Published On: 19 June 2023

Planning for the future is a topic that many of us tend to avoid, and it’s understandable. However, it is crucial to overcome this psychological barrier if we want our wishes to be fulfilled and our loved ones to receive the rightful inheritance they deserve.

According to recent data from the National Will Register, over 40% of adults have yet to discuss what should happen to their estate after their passing. When asked why, a quarter of respondents mentioned finding the subject too morbid to contemplate, while nearly 20% admitted they simply didn’t consider the implications of their own mortality.

Surprisingly, even individuals aged 55 and above show hesitance in discussing this matter, with three in ten people in this age group having not broached the topic with anyone.

Additionally, almost half of those surveyed stated that their parents had not provided any instructions or details about a will, with only a third being informed of its location.

Undoubtedly, the reluctance to discuss or think about death lies at the heart of this issue. However, several other factors contribute to these concerning trends. For instance, many individuals who cohabit but are not married mistakenly assume that if they die without a will, their partner will automatically receive everything when, in reality, it would go to their closest living blood relatives.

A recent study by the Women and Equalities Committee highlighted that 46% of people in England and Wales incorrectly believe that cohabitants living together form a common-law marriage, granting them rights equivalent to those of a marriage or civil partnership.

Others may simply believe they do not need a will. The National Will Register survey discovered that nearly one in three people do not think they possess enough assets to warrant creating one, and one in ten feel their estate is too straightforward.

These findings indicate that more extensive efforts are required to educate people about estate planning, as individuals may make costly mistakes that do not align with their true wishes. Additionally, there may be a need for increased awareness on how to create a will, as a striking one in ten respondents admitted they did not know how to go about it.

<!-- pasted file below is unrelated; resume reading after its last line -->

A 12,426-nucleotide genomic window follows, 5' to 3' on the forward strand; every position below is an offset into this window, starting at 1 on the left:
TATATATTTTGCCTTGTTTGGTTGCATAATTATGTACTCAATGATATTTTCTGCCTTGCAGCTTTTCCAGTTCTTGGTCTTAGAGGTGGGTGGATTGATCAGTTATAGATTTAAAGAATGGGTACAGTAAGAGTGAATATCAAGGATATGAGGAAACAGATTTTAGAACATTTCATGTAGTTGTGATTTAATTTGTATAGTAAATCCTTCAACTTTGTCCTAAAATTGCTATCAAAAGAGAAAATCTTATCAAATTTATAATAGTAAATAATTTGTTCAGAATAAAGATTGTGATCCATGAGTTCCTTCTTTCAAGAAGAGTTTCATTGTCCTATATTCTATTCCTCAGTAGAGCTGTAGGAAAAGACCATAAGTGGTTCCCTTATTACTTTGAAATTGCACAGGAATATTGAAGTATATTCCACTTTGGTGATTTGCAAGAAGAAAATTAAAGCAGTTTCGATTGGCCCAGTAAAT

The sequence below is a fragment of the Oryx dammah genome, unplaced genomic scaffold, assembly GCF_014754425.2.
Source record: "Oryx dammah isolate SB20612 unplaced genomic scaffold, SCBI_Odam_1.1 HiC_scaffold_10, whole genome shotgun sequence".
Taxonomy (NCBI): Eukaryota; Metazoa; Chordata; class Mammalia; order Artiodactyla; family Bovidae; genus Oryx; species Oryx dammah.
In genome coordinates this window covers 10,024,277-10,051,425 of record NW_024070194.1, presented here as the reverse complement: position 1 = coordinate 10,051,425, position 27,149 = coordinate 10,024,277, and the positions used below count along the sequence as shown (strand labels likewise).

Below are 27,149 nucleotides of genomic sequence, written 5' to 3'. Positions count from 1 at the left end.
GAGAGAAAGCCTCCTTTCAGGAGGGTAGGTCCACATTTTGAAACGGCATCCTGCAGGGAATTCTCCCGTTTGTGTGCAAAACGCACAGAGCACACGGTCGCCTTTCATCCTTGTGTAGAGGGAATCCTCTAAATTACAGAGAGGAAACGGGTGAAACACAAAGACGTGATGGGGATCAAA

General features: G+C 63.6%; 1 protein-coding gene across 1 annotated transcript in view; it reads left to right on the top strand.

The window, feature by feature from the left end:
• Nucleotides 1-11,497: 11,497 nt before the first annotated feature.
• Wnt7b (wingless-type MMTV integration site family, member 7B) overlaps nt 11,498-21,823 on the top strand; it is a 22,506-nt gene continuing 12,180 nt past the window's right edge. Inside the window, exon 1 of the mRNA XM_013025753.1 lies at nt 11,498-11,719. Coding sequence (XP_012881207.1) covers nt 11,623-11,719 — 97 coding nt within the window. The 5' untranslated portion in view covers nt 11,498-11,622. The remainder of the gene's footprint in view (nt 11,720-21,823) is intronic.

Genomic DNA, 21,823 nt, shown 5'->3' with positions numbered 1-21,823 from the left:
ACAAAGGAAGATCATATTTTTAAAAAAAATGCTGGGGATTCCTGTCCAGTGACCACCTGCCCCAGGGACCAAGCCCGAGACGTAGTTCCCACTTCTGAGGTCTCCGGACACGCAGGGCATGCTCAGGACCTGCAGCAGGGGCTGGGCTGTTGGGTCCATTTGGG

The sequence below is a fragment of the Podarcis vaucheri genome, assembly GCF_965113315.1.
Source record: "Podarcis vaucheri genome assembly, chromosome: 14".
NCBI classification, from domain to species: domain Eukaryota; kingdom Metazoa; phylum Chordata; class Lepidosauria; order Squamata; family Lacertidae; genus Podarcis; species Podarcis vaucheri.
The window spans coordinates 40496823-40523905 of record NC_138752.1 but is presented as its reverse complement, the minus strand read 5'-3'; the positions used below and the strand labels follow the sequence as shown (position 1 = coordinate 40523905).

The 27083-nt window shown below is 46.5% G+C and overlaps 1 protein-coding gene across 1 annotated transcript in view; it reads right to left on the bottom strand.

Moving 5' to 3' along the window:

Statistics from the National Will Register reveal that only 44% of adults in the UK have drafted a will. Interestingly, men are more likely to have a will in place compared to women, with 50% of males and 39% of females having taken this step. Moreover, men are more inclined to discuss estate matters, as 62% of them have initiated conversations with their loved ones, compared to 55% of women.

Among those who have not yet created a will, two-fifths simply haven’t found the time to do so. Unfortunately, we can never predict when our time may come or how urgently a will might be needed.

Delaying the organisation of your affairs is not advisable. Ensuring your wishes are documented and your loved ones are well taken care of in case of the unthinkable is of utmost importance. If you require any guidance on making a will, estate planning, or managing your broader financial matters, please feel free to reach out to us.

Our team of professional, regulated experts is here to discuss these crucial matters with you, ensuring you are well-prepared for the future.

 


Sources

https://committees.parliament.uk/committee/328/women-and-equalities-committee/news/172666/myth-of-common-law-marriage-leaves-disadvantaged-groups-disproportionately-at-risk/

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